The response from press secretary Robert Gibbs was less sharp this time but still must have rankled the Vice President: “The president and vice president believe Russia will work with us not out of weakness but out of national interest.” “The president,” Gibbs continued, “said in Moscow that the United States seeks a strong, peaceful and prosperous Russia — one that will be an even more effective partner in meeting common challenges, including reducing nuclear arsenals, securing vulnerable nuclear materials, contending with nuclear programs in North Korea and Iran, defeating violent extremism and advancing global security and economic growth.”

Andrew Kramer’s report in the New York Times on the Russian response to Biden’s latest Cheney-like performance gave Prikhodko the last word: “After noting the ambiguity of who was shaping policy for the administration, the president or his deputy, Mr. Prikhodko said, ‘We have been there already.’” Biden should stick to mismanaging the stimulus. Would someone please take his passport away?

STEVE BREYMAN teaches at Rensselaer Polytechnic Institute. He is author of Why Movements Matter: the West German Peace Movement and US Arms Control Policy. Reach him at breyms@rpi.edu.

 

 

 

 

 

 

Steve Breyman was a William C. Foster Visiting Scholar Fellow in the Clinton State Department, and serves as an advisor to Jill Stein, candidate for the Green Party presidential nomination. Reach him at breyms@rpi.edu

More articles by:

CounterPunch Magazine

minimag-edit

bernie-the-sandernistas-cover-344x550

zen economics

Weekend Edition
January 20, 2017
Friday - Sunday
Paul Street
Divide and Rule: Class, Hate, and the 2016 Election
Andrew Levine
When Was America Great?
Jeffrey St. Clair
Roaming Charges: This Ain’t a Dream No More, It’s the Real Thing
Yoav Litvin
Making Israel Greater Again: Justice for Palestinians in the Age of Trump
Linda Pentz Gunter
Nuclear Fiddling While the Planet Burns
Ruth Fowler
Standing With Standing Rock: Of Pipelines and Protests
David Green
Why Trump Won: the 50 Percenters Have Spoken
Dave Lindorff
Imagining a Sanders Presidency Beginning on Jan. 20
Pete Dolack
Eight People Own as Much as Half the World
Roger Harris
Too Many People in the World: Names Named
Steve Horn
Under Tillerson, Exxon Maintained Ties with Saudi Arabia, Despite Dismal Human Rights Record
John Berger
The Nature of Mass Demonstrations
Stephen Zielinski
It’s the End of the World as We Know It
David Swanson
Six Things We Should Do Better As Everything Gets Worse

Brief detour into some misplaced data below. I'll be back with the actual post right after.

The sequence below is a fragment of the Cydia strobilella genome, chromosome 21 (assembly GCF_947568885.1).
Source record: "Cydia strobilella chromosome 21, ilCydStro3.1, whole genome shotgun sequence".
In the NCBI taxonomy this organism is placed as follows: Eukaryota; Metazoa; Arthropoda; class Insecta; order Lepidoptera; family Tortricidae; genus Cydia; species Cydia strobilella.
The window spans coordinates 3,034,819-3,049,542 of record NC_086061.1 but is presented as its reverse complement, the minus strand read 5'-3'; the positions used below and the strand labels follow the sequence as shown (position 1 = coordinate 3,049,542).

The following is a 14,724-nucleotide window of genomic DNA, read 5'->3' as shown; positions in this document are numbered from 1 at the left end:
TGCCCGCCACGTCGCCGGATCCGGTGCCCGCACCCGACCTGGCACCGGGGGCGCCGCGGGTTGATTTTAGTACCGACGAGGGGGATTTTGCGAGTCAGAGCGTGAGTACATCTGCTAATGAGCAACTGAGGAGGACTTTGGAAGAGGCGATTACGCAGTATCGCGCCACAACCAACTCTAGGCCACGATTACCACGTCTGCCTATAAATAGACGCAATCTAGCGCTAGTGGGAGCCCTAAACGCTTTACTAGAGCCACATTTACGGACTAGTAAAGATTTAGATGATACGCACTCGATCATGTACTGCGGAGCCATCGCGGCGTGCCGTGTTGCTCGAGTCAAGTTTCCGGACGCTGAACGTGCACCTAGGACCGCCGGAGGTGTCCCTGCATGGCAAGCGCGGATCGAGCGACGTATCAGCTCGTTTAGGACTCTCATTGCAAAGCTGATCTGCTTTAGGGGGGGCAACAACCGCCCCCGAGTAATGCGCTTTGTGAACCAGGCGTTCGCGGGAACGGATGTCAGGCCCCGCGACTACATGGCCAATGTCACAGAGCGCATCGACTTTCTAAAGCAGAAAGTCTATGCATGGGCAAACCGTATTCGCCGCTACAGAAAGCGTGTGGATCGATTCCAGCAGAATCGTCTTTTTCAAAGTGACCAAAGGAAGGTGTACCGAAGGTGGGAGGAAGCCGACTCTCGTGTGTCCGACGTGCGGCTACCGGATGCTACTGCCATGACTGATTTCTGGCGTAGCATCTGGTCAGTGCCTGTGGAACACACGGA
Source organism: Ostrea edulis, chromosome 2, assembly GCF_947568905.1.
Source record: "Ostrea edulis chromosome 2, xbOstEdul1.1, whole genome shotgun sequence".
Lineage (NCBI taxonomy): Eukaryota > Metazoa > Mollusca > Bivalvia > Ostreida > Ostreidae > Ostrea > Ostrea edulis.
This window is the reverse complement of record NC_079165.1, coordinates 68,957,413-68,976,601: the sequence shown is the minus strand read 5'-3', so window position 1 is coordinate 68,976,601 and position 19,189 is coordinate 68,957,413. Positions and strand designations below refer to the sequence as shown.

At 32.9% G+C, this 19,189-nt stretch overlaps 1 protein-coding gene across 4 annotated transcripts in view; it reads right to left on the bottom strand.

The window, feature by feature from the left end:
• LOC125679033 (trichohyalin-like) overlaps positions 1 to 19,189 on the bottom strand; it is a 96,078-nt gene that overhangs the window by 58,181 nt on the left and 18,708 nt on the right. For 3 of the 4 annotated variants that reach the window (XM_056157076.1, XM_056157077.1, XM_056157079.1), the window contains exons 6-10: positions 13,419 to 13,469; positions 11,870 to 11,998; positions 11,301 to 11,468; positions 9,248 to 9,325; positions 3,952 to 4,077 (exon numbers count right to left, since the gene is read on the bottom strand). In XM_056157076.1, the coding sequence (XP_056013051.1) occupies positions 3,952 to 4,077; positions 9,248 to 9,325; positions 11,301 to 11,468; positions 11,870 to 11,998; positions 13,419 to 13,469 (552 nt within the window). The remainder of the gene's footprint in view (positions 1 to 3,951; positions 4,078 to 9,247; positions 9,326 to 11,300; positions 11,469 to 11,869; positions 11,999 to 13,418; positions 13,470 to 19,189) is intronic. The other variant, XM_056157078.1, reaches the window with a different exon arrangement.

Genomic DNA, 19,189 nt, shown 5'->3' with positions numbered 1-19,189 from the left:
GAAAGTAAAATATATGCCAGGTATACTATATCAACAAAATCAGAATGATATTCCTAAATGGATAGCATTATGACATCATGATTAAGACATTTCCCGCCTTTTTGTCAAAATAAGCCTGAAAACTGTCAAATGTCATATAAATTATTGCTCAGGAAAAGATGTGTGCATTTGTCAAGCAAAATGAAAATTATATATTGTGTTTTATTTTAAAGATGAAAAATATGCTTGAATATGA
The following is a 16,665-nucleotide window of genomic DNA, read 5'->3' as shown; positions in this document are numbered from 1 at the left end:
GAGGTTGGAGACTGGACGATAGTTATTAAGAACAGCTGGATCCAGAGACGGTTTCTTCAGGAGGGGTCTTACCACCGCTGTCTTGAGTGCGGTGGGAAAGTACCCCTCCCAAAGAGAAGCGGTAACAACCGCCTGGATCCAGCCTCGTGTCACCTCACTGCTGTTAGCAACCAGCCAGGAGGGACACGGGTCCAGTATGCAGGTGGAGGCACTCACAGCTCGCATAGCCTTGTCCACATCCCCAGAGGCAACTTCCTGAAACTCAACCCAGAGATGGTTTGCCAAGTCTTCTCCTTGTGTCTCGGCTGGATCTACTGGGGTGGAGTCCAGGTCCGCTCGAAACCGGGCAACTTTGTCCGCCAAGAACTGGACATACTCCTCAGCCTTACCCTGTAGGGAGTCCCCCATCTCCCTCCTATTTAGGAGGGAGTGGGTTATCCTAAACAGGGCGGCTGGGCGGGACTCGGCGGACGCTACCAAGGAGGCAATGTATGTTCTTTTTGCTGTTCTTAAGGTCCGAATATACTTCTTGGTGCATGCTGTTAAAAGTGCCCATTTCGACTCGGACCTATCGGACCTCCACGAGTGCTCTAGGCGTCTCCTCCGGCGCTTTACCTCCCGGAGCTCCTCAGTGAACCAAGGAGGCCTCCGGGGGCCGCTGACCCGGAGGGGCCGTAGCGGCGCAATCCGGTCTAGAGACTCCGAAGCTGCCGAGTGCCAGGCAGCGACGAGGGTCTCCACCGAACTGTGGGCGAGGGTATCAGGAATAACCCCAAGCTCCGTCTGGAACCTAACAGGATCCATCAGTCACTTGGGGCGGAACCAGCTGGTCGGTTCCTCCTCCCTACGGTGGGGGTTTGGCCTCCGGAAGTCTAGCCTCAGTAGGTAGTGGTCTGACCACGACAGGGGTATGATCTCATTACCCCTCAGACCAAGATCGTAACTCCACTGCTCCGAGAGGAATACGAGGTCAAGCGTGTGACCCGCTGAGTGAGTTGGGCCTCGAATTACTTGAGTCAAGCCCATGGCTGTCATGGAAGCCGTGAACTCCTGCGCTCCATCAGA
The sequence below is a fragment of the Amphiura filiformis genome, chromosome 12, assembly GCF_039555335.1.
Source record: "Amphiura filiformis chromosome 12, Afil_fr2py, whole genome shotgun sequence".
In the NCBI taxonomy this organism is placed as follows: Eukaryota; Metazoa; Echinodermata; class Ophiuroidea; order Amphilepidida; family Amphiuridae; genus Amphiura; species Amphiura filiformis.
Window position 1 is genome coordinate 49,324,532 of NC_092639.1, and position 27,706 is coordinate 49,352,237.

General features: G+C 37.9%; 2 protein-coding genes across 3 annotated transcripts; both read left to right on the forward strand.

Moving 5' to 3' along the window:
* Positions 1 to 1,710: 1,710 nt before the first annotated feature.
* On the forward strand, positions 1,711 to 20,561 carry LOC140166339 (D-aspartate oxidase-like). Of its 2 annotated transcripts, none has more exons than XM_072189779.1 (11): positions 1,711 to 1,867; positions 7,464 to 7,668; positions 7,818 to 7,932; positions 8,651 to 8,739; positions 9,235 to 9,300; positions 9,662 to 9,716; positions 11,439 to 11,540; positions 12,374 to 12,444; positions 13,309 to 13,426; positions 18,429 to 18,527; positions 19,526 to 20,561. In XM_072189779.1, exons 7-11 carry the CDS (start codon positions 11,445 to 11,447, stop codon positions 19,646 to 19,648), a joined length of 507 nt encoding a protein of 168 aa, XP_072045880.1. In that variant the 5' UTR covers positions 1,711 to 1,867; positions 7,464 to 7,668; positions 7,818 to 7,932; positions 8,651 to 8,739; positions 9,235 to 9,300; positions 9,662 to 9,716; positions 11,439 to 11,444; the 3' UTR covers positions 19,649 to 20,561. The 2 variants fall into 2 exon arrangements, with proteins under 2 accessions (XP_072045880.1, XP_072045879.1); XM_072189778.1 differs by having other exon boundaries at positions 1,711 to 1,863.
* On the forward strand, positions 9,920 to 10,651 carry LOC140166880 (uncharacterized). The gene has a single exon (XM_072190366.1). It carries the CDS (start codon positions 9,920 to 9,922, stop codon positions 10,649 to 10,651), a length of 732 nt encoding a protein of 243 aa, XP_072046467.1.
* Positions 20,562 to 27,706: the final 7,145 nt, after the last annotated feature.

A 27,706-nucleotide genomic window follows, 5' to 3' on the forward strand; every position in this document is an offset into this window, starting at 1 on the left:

Alci Rengifo
Trump Rex: Ancient Rome’s Shadow Over the Oval Office
Brian Cloughley
What Money Can Buy: the Quiet British-Israeli Scandal
Mel Gurtov
Donald Trump’s Lies And Team Trump’s Headaches
Kent Paterson
Mexico’s Great Winter of Discontent
Norman Solomon
Trump, the Democrats and the Logan Act
David Macaray
Attention, Feminists
Yves Engler
Demanding More From Our Media
James A Haught
Religious Madness in Ulster
Dean Baker
The Economics of the Affordable Care Act
Patrick Bond
Tripping Up Trumpism Through Global Boycott Divestment Sanctions
Robert Fisk
How a Trump Presidency Could Have Been Avoided
Robert Fantina
Trump: What Changes and What Remains the Same
David Rosen
Globalization vs. Empire: Can Trump Contain the Growing Split?
Elliot Sperber
Dystopia
Dan Bacher
New CA Carbon Trading Legislation Answers Big Oil’s Call to Continue Business As Usual
Wayne Clark
A Reset Button for Political America
Chris Welzenbach
“The Death Ship:” An Allegory for Today’s World
Uri Avnery
Being There
Peter Lee
The Deep State and the Sex Tape: Martin Luther King, J. Edgar Hoover, and Thurgood Marshall
Patrick Hiller
Guns Against Grizzlies at Schools or Peace Education as Resistance?
Randy Shields
The Devil’s Real Estate Dictionary
Ron Jacobs
Singing the Body Electric Across Time
Ann Garrison
Fifty-five Years After Lumumba’s Assassination, Congolese See No Relief
Christopher Brauchli
Swing Low Alabama
Dr. Juan Gómez-Quiñones
La Realidad: the Realities of Anti-Mexicanism
Jon Hochschartner
The Five Least Animal-Friendly Senate Democrats
Pauline Murphy
Fighting Fascism: the Irish at the Battle of Cordoba
Susan Block
#GoBonobos in 2017: Happy Year of the Cock!
Louis Proyect
Is Our Future That of “Sense8” or “Mr. Robot”?
Charles R. Larson
Review: Robert Coover’s “Huck out West”
David Yearsley
Manchester-by-the-Sea and the Present Catastrophe
FacebookTwitterGoogle+RedditEmail